Monthly Talks Online

A series of regular monthly talks that take place normally on the first Tuesday of every month at 11.00 a.m. online via Zoom. A second talk may, on occasion, be organised later in the month.
  To enjoy the talks you must have access to a desktop or laptop PC, or a tablet or a smart phone loaded with the Zoom app.
  Registration is recommended to reserve a place.

February 2021 Talks

Thursday 11 February 2021
Martin Wilkinson : How economic inequality damages minds, bodies and societies

This talk will focus on the psychological effects of large income differences between rich and poor. It will show how inequality increases the importance of class and status, strengthening the tendency to think some people are worth more than others. In so doing, it undermines feelings of self-worth, damages social relationships, and contributes to the heavy burden of stress and mental illness in rich developed countries. The material is taken from Wilkinson and Pickett’s book The Inner Level, showing that inequality is not merely about economics and living standards, but affects us all intimately, changing the nature of social life and reducing levels of confidence. It describes some of the social and psychological processes which lead to the increased rates of the health and social problems shown in their earlier book, The Spirit Level.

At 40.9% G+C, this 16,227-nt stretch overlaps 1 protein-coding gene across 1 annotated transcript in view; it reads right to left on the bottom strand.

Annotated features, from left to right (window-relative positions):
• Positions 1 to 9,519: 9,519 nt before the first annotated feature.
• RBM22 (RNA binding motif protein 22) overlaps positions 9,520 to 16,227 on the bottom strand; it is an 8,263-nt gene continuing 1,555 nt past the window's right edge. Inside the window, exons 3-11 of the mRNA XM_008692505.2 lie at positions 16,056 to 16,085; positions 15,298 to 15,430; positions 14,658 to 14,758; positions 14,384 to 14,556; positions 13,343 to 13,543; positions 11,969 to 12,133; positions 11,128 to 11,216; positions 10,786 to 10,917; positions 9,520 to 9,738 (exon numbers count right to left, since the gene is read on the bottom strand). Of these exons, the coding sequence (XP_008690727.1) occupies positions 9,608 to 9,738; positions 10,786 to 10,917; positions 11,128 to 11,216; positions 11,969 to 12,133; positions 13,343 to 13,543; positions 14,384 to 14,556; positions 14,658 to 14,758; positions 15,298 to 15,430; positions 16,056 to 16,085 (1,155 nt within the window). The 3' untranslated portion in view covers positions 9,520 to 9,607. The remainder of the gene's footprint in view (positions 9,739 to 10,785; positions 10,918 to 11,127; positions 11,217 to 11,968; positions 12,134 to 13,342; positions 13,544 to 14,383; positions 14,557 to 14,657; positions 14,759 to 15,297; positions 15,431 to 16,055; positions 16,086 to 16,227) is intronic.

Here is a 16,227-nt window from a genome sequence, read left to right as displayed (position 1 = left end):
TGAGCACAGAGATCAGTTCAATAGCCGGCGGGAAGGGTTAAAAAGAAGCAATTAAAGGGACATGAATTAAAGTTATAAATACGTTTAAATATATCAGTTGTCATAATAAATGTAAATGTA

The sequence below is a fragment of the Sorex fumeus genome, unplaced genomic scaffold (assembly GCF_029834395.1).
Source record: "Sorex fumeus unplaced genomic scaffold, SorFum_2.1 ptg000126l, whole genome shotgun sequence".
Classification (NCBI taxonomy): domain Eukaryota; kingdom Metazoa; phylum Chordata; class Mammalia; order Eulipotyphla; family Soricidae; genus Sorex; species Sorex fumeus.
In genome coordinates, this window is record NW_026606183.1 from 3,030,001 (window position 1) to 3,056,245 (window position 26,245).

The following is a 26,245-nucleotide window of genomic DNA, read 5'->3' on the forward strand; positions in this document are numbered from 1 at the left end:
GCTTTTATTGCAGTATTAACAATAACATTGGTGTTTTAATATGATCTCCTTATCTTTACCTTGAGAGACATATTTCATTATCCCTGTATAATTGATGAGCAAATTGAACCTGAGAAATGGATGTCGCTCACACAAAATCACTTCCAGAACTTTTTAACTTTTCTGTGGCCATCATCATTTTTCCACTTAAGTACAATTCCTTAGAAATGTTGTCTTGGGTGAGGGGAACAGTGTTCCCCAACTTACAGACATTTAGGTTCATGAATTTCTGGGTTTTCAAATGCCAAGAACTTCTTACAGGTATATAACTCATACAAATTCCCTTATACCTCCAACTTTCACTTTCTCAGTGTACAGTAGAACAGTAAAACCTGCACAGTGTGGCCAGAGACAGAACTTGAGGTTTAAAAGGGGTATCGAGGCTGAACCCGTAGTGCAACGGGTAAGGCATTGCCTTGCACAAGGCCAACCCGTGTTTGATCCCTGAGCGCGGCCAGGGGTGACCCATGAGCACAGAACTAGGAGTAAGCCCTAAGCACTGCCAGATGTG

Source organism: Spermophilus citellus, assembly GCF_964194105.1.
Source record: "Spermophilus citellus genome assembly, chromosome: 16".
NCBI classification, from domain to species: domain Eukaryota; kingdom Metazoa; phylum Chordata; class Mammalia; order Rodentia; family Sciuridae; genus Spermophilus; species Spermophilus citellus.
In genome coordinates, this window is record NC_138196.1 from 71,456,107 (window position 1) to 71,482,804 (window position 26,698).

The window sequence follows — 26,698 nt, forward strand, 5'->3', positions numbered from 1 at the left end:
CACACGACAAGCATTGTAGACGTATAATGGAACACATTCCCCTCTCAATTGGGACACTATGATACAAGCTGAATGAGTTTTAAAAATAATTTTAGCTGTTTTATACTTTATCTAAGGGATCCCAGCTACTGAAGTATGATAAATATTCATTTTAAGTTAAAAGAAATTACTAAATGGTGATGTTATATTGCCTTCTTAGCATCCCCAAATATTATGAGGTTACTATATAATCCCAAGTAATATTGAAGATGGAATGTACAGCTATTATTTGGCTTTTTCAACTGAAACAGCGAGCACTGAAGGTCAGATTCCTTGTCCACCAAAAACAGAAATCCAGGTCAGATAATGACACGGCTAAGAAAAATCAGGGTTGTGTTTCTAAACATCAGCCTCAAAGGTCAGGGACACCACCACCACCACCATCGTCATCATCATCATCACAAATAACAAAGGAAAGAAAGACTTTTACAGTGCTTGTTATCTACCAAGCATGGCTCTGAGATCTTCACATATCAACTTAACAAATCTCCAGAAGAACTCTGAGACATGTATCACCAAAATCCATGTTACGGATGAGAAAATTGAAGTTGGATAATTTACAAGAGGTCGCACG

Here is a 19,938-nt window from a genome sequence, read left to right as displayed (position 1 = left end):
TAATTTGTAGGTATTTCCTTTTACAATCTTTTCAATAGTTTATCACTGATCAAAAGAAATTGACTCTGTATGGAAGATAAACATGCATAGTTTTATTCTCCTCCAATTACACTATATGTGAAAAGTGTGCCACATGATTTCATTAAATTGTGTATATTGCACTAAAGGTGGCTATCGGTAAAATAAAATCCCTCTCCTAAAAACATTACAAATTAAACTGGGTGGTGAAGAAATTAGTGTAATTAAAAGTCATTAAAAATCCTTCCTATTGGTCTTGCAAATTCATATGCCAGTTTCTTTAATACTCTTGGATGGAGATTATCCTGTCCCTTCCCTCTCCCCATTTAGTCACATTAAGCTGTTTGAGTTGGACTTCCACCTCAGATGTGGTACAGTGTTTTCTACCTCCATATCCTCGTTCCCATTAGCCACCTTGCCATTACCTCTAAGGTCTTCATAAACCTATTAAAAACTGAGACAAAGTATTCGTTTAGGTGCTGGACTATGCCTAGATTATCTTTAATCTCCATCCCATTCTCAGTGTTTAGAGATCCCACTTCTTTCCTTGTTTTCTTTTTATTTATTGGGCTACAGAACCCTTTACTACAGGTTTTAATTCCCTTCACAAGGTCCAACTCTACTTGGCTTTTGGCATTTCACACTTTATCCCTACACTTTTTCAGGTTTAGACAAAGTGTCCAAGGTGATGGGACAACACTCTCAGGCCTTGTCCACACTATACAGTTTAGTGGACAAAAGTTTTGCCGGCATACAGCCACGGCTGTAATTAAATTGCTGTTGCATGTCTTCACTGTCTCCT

Martin has lived in Haringey for over 30 years. He has worked for British Quakers at Friends House, Euston Road, to support African peace-makers. Before he was a teacher for about 20 years, using his qualifications in Materials Science and teaching. As a speaker for the Equality Trust he draws on about 30 years of following the work of his brother Richard Wilkinson, co-author with his wife Kate Pickett, of The Spirit Level and The Inner Level

Thursday 25 February 2021
Martyn Crucefix : Exploring the refugee experience through poetry

Martyn will talk about his recent book of poetry, Cargo of Limbs (2019). It addresses aspects of the Mediterranean refugee crisis through a ‘revision’ of part of Virgil’s Aeneid and photographs by Syrian refugee, Amel Alzakout. Martyn will discuss the creative processes which gave rise to the work and his long-term interest in writing about the refugee experience, in part because of his family’s Huguenot background. On the way, he will touch on Virgil, Seamus Heaney, Carol Ann Duffy, Susan Sontag, Ian McKellen and the photographer Don McCullin.
Martyn Crucefix is a teacher, poet, translator and is currently a Royal Literary Fund Fellow at Westminster University. Cargo of Limbs – praised as “a lament and a rebuke, a concise saga of our savage time” by Dan O’Brien – is available from Hercules Editions. Other recent publications include These Numbered Days, translations of poems by Peter Huchel (Shearsman, 2019), currently shortlisted for the Schlegel-Tieck Translation prize 2020 and The Lovely Disciplines (Seren, 2017).

March 2021 Talks

Thursday 11 March 2021
John Pearson : Blessed are the cheesemakers